The Saturday ruling was another blow to the Trump campaign’s effort to contest the election results in several states including Michigan, where the Trump team dismissed its federal lawsuit last week.

President-elect Joe Biden was projected to win Pennsylvania on Nov. 7, giving him more than the 270 Electoral College votes needed to carry the White House. Counties must certify their election totals by Monday, after which Pennsylvania Secretary of State Kathy Boockvar is expected to make her own certification. The Electoral College meets on Dec. 14.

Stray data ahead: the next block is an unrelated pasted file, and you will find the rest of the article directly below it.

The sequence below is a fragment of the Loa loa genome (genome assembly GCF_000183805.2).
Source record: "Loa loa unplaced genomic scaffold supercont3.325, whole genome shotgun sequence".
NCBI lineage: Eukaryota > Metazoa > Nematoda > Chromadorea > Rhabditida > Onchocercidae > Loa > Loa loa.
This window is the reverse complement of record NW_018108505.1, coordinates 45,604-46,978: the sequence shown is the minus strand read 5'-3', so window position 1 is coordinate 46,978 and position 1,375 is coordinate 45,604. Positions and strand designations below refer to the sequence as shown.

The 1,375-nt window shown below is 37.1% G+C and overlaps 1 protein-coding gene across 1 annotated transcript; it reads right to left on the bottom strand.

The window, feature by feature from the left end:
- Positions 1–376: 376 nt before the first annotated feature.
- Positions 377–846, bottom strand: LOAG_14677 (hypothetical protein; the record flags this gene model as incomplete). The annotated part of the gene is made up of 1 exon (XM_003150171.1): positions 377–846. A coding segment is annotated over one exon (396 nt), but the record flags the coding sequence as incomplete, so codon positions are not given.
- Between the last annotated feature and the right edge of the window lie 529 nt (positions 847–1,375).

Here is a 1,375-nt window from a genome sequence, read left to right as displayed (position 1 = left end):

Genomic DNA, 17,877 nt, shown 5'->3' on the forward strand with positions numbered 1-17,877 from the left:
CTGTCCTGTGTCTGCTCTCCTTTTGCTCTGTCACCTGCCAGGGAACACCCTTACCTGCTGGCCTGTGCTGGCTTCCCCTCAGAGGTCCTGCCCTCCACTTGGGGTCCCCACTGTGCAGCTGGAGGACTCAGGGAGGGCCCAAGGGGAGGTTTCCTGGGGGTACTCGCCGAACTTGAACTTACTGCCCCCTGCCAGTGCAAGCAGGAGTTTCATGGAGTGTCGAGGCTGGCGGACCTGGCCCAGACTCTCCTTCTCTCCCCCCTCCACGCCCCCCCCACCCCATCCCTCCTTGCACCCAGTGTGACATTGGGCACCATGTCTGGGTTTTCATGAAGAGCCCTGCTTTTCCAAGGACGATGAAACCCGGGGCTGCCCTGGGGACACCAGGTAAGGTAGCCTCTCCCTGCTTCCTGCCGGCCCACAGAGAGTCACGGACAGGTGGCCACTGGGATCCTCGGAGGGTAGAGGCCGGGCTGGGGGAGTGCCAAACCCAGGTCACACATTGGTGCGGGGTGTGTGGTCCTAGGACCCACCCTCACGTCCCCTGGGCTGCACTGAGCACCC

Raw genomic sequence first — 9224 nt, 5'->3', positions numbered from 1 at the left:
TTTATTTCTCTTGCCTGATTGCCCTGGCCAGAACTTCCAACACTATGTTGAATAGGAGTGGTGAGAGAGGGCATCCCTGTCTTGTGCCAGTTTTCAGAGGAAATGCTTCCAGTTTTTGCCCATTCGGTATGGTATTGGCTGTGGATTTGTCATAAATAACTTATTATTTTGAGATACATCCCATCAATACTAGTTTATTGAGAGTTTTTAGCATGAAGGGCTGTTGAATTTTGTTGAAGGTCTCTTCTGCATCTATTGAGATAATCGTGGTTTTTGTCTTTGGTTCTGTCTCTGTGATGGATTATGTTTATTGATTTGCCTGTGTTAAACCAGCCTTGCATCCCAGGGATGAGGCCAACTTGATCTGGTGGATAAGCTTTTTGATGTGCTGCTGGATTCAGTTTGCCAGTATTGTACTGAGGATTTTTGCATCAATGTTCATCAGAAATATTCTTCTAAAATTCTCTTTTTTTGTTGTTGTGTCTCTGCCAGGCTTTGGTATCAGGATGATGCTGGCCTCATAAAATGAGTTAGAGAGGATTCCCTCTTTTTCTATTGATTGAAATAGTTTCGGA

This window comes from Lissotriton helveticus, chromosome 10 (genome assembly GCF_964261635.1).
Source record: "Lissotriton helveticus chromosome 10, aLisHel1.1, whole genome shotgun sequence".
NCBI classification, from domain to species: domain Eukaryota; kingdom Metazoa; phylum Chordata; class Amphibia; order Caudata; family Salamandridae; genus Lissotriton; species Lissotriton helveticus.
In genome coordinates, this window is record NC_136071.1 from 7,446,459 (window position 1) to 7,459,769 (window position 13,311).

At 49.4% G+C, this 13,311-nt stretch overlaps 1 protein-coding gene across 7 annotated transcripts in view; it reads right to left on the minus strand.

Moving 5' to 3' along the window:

“We will be seeking an expedited appeal to the Third Circuit. There is so much evidence that in Pennsylvania, Democrats eliminated our opportunity to present 50 witnesses and other evidence that election officials blatantly ignored Pennsylvania’s law denying independent review. This resulted in 682,777 ballots being cast illegally, wittingly or unwittingly. This is just an extension of the Big Tech, Big Media, Corrupt Democrat censorship of damning facts the American public needs to know,” Giuliani and Ellis said.

“We are disappointed we did not at least get the opportunity to present our evidence at a hearing. Unfortunately the censorship continues. We hope that the Third Circuit will be as gracious as Judge Brann in deciding our appeal one way or the other as expeditiously as possible. This is another case that appears to be moving quickly to the United States Supreme Court,” they added.